The violence in The Last Matinee doesn’t begin until about halfway through the film. But this theme doesn’t come into play until the final act. The first few kills go unnoticed by Tomás as he is sucked into the Uruguayan/American portrayal of Frankenstein. After a quick restroom break and a brief interaction with Horacio, Tomás runs by ignoring all the corpses spread throughout the theatre as he rushes to continue the film. Only upon his return, Tomás witnesses Comeojos stabbing Gabriela in the chest. From this point on Tomás’s innocent world begins to shatter with each new gory corpse appearing on the floor.

From Chocolate to Blood: A Stolen Childhood

During the final act of the film, there’s a moment when Tomás, Ana, and Ángela are hiding in the projectionist room. Comeojos enters in his hooded attire and threatening manner with a blood-dripping jar. The three survivors huddle in a circle against a wall as Comeojos stares at them viciously. In a disgusting scene, Comeojos presents his jar filled with his rewards: severed eyeballs.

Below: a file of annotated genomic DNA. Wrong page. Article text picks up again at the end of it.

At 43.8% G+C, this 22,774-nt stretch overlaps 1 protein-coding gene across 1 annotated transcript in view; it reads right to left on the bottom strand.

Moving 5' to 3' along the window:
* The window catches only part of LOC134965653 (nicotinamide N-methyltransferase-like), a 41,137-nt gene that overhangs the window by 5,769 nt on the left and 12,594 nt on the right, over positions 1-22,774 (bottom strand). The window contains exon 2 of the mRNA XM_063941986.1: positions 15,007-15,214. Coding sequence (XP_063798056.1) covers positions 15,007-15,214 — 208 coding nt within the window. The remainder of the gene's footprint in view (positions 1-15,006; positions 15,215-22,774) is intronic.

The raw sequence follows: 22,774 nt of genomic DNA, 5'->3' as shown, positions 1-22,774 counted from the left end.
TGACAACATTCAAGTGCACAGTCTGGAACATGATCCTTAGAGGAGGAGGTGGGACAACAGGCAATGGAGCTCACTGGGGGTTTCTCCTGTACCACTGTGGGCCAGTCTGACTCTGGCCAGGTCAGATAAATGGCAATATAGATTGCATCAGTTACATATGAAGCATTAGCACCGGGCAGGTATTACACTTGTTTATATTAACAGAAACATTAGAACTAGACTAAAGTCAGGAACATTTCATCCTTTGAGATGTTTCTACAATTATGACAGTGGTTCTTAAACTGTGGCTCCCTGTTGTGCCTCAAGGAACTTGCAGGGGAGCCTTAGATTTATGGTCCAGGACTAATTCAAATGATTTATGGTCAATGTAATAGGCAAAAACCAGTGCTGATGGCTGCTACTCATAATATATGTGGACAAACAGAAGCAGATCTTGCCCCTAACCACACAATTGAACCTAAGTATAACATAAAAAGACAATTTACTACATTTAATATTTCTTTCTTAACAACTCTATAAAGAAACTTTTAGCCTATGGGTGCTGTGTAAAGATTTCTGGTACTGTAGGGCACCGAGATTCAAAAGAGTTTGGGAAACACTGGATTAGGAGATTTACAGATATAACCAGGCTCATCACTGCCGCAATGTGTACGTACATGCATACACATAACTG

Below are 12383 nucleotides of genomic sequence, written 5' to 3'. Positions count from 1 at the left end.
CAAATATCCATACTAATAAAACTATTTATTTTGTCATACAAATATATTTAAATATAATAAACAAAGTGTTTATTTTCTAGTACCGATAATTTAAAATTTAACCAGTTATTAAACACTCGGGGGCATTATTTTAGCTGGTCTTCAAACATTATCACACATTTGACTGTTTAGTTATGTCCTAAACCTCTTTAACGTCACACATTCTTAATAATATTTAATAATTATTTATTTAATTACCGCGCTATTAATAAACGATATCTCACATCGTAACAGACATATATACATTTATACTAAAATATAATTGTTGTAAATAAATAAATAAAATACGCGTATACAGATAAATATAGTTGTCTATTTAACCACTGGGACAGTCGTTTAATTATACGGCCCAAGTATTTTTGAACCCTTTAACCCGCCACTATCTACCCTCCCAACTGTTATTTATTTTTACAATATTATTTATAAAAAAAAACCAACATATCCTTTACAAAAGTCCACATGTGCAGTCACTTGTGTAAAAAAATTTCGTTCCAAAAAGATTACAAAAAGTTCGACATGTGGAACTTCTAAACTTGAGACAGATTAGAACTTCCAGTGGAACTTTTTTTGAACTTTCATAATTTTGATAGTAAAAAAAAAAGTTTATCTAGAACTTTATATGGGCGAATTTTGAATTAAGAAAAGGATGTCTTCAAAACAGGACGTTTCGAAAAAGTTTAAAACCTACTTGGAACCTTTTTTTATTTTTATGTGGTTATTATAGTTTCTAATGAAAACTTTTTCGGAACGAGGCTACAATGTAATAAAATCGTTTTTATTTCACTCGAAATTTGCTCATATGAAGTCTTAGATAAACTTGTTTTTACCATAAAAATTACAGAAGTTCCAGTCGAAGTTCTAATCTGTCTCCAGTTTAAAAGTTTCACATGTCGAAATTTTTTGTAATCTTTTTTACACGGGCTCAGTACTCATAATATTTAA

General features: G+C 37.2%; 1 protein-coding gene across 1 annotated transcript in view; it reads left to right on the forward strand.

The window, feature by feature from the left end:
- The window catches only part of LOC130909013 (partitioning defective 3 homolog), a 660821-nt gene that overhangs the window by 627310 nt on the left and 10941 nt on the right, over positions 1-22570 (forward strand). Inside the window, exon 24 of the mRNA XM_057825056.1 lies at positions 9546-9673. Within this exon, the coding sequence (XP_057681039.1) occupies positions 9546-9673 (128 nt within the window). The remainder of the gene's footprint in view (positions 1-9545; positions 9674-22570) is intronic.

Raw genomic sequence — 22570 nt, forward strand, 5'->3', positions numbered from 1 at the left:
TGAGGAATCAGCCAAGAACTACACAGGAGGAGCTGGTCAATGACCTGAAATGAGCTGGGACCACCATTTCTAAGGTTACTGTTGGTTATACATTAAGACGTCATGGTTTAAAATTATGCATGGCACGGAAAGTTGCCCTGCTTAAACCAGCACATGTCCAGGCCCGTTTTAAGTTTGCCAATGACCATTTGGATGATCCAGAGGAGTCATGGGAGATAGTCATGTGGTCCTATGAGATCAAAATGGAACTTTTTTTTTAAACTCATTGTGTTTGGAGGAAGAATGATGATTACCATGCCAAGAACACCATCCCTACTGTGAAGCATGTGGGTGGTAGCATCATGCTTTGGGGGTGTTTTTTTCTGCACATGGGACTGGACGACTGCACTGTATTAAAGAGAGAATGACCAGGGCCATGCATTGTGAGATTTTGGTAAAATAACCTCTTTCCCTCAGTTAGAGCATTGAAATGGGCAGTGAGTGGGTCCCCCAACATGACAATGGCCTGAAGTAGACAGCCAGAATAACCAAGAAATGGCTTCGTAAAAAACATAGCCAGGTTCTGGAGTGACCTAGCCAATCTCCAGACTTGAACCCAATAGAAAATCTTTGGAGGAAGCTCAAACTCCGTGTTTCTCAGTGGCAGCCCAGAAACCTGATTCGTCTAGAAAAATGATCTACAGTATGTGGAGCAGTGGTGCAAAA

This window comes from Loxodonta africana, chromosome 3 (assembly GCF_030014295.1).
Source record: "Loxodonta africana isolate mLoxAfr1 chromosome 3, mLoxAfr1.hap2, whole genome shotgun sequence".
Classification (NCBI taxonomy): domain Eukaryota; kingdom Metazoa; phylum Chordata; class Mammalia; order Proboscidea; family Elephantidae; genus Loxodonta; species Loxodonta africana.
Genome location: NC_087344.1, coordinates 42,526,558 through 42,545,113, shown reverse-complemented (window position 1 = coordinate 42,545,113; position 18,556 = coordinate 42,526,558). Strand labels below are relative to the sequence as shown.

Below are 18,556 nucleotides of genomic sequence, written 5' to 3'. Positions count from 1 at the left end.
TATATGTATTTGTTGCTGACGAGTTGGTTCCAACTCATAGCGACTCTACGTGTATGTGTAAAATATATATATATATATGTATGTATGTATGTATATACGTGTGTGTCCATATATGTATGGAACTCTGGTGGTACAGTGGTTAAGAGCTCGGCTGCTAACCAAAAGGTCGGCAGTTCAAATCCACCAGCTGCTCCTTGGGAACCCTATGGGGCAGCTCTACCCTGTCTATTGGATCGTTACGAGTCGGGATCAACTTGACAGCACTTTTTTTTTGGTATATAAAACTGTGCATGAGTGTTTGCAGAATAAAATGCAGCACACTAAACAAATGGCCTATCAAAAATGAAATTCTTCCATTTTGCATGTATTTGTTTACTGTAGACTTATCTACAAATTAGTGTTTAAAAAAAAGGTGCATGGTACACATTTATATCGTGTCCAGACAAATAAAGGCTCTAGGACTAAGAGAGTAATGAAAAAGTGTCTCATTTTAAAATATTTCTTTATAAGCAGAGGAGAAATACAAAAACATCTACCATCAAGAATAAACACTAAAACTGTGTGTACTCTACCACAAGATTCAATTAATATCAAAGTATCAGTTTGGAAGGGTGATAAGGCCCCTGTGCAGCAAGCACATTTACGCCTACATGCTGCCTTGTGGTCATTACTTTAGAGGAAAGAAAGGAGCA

It’s important to note that during this display, there is a poster of Indiana Jones and the Temple of Doom behind Tomás, Ana, and Ángela. According to Contenti, he frames this shot so Indiana Jones is partaking in the view of Comeojos devouring the severed eyes. The connection between Indiana Jones and Comeojos is significant. In the former film, a young Ke Huy Quan comes in contact with a dish of eyeball soup.

Tomas, Ana, and Angela in The Last Matinee

We can also dig deeper through the subtext in Indiana Jones and the Temple of Doom. During the climax of that film, Indie helps a group of enslaved young boys escape. These boys were forced to work in the mines lost their childhood. They came across the true evil that lurks within the world. Tomás comes to a similar realization during the scene of Comeojos eating eyeballs. He witnesses firsthand the atrocities that can be committed by human beings. The blood, corpses, and gore spread across the Opera Theater are not like the movie he snuck in to watch. This is the reality he lives in. The transition from his chocolate-stained face to being covered in blood signifies Tomás losing his innocence. 

Magical realism and the loss of innocence tend to go hand in hand. When the world we live in is filled with disease, despair, and death, magic is used to make sense of it. But in Contenti’s The Last Matinee, magic is utilized more as a setting. It’s a place where innocence is shattered as Tomás stares at a severed eyeball left on the stairs. Yes, Tomás survived the attack from Comeojos. But now, he must live in a new-to-him world with fresh eyes.



Sign up for The Harbinger a Dread Central Newsletter